The amendments cover at least three important, but distinct, areas: first, the uprating of the limit, secondly, the ability to transfer in or out of personal accounts and, thirdly, whether, in addition, there should be a lifetime limit. I disagree with much of what the hon. Member for Eastbourne has said about the second and third of those. However, on the first of those, the uprating of the annual limits, he makes a great deal of sense. Amendment No. 77 seeks an annual limit of £3,600 at 2005 prices that should then be uprated in line with the relevant index in the future. To have that in the Bill, just to be clear of the Minister’s intention, makes a great deal of sense. I will now turn to other issues where there are some grounds for disagreement.
The hon. Member for Eastbourne seeks to put in the Bill an absolute ban on transfers in and out of personal accounts. It is clear from what the Minister said elsewhere that that is a question that he seeks to review in 2017. That approach is probably a sensible one, but there are cases where, having had a period of stability in the initial phase of personal accounts—which I suspect is what the 2017 review is designed to achieve—there are circumstances in which to allow small transfers in and out would be appropriate.
We have talked previously about particular groups of people such as those with small pension pots or broken work records. Let us take as an example someone who has worked for two or three years in a relatively low income job, with a company pension scheme, who has perhaps built up a small pot which would be significantly lower than the trivial commutation limit. After a period out of work, they might come back into work and have a personal account again but have only the income and the time to build up a relatively small pot. It would clearly make sense, in due course, to allow those small pots to be combined, within appropriate limits, to allow the transfers in.
I accept what the hon. Member for Eastbourne says, and he is right that this point has been made strongly by PADA. He is right that Parliament should be conservative about adding unnecessary bells and whistles to the scheme, because the more bells and whistles that are added, the more complex it becomes and the harder it becomes to keep the charges at a low level. That would then have an impact on the benefits that members will receive. However, the critical word has to be “unnecessary”. There are some additional ways of contributing to personal accounts which I would not characterise as unnecessary bells and whistles, but which are potentially necessary to allow personal accounts to achieve their full objective. There is at least a genuine question to be asked about allowing the transfer in of other small pots so that there can be a combination which allows a decent degree of income to be realised in retirement. I hope that the Minister can say that the 2017 review will be a real review that will look at those issues in detail with a view to ensuring that the interests of members, particularly those I have described who might have a number of small pots, are met. That is why I strongly oppose amendment No. 29.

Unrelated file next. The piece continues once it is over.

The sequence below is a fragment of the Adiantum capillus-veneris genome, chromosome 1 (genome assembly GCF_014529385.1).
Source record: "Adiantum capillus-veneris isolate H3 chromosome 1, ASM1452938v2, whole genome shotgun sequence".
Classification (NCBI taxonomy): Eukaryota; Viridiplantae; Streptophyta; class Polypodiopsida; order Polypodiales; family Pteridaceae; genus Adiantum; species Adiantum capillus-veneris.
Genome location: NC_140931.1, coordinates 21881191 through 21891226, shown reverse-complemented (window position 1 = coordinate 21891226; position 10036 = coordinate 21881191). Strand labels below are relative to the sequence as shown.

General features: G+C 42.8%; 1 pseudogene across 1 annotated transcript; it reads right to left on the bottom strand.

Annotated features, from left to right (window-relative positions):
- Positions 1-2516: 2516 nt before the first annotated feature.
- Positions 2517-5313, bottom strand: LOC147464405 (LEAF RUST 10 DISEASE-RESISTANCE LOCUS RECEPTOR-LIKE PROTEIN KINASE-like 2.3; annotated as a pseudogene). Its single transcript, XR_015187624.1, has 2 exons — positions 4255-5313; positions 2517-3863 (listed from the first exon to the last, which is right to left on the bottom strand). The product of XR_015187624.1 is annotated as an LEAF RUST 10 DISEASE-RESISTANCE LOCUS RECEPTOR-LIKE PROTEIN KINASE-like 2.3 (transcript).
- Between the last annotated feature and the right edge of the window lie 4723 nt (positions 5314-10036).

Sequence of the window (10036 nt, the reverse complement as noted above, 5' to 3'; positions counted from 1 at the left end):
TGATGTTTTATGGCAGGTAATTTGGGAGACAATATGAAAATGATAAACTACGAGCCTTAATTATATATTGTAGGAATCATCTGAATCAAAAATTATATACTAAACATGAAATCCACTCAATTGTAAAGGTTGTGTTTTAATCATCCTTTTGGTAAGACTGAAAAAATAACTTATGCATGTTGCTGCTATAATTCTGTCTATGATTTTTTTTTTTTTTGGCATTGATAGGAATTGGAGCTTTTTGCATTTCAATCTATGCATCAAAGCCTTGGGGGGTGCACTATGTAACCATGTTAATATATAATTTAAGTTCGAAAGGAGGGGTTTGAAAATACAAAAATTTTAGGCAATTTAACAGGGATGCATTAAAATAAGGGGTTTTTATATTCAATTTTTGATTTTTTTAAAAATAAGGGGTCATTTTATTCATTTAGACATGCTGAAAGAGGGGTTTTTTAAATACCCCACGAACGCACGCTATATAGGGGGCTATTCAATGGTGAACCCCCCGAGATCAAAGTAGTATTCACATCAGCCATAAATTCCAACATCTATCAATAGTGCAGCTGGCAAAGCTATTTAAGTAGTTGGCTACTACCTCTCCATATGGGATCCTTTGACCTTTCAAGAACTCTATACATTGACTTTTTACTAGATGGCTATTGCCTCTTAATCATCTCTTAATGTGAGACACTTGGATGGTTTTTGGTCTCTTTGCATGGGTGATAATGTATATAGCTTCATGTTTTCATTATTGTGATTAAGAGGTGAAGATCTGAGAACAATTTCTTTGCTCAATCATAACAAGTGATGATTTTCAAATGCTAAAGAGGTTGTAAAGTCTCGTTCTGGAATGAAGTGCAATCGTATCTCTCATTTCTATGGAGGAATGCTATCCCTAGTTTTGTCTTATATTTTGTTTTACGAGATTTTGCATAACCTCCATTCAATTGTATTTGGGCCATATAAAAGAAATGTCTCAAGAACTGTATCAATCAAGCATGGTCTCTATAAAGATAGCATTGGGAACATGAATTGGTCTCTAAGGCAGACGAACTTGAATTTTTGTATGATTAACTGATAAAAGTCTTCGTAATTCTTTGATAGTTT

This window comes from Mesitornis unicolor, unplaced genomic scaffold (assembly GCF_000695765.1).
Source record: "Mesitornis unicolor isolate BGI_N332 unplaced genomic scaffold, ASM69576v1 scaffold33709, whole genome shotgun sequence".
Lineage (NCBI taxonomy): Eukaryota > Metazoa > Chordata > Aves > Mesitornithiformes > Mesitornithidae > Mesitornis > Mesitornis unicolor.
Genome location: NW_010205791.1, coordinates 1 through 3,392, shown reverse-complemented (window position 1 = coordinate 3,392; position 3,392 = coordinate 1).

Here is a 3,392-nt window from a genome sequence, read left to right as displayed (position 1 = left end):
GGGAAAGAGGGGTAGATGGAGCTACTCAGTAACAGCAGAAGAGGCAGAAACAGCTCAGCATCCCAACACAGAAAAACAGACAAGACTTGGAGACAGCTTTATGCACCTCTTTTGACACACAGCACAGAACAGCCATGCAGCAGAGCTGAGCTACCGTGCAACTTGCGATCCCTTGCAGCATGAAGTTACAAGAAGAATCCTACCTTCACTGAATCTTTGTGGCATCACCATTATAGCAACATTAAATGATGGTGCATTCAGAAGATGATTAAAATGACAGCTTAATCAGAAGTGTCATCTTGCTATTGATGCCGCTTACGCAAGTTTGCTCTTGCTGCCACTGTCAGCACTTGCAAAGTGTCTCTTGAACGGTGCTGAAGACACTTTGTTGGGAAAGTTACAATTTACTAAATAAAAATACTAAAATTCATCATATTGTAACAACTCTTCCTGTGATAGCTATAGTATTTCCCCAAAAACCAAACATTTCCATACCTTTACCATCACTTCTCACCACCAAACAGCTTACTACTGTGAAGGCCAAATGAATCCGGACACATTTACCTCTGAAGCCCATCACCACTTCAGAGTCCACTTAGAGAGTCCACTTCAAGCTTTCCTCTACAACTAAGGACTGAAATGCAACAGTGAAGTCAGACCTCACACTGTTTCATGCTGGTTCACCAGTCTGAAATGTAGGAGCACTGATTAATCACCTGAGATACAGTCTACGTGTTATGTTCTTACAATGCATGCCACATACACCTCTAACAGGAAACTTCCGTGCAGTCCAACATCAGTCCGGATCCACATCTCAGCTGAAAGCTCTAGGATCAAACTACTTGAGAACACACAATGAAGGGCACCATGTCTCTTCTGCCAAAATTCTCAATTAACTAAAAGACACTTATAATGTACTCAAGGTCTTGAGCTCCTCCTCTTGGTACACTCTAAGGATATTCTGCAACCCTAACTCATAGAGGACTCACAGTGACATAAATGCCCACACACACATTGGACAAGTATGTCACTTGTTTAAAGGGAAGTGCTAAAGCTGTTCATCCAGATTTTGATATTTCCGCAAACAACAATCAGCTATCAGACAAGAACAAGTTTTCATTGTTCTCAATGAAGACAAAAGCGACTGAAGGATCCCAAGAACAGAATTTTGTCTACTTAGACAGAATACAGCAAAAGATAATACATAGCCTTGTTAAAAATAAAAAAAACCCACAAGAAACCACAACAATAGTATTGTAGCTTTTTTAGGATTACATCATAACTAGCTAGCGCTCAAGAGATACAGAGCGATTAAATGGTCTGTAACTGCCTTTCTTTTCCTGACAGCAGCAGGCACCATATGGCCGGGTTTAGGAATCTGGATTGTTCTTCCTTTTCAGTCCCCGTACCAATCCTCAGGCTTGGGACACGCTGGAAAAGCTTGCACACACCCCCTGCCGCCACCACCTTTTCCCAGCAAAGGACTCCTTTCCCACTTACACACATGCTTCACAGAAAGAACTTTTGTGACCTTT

I turn now to the idea of having some additional lifetime contributions limit, which is embodied in amendment No. 103. It suggests that
“A member may make payments that are not contributions for the purposes of provision under subsection (1) up to a maximum of 2 per cent. of the standard lifetime allowance.”
Standard lifetime allowance, as the Committee will know, is currently £1.6 million. Two per cent. of this would be £32,000, approximately twice the current trivial commutation limit. We had an interesting debate about trivial commutation in which I proposed an amendment that the trivial commutation limit be increased. Amendment No. 103 would add a degree of flexibility to the system while not allowing excessive contributions to be brought in from outside. That would allow people in the target group—and this has to be of interest to the Committee—who are on low incomes and may only be able to make a relatively small contribution to their personal account, to make use of any windfall, legacy or inheritance they may have to build up what will be, in many cases, the only pension they have to ensure an adequate income in retirement.